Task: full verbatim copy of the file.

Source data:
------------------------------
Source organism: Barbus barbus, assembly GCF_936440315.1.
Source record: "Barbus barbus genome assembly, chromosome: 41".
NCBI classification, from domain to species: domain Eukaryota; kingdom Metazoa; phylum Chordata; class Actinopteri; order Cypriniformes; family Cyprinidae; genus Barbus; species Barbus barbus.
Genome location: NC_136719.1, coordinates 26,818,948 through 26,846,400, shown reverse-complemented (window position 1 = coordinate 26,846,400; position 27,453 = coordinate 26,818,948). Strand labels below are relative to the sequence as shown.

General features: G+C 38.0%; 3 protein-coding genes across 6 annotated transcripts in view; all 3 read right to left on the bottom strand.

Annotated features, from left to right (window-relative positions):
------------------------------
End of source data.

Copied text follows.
Source organism: Barbus barbus, assembly GCF_936440315.1.
Source record: "Barbus barbus genome assembly, chromosome: 41".
NCBI classification, from domain to species: domain Eukaryota; kingdom Metazoa; phylum Chordata; class Actinopteri; order Cypriniformes; family Cyprinidae; genus Barbus; species Barbus barbus.
Genome location: NC_136719.1, coordinates 26,818,948 through 26,846,400, shown reverse-complemented (window position 1 = coordinate 26,846,400; position 27,453 = coordinate 26,818,948). Strand labels below are relative to the sequence as shown.

General features: G+C 38.0%; 3 protein-coding genes across 6 annotated transcripts in view; all 3 read right to left on the bottom strand.

Annotated features, from left to right (window-relative positions):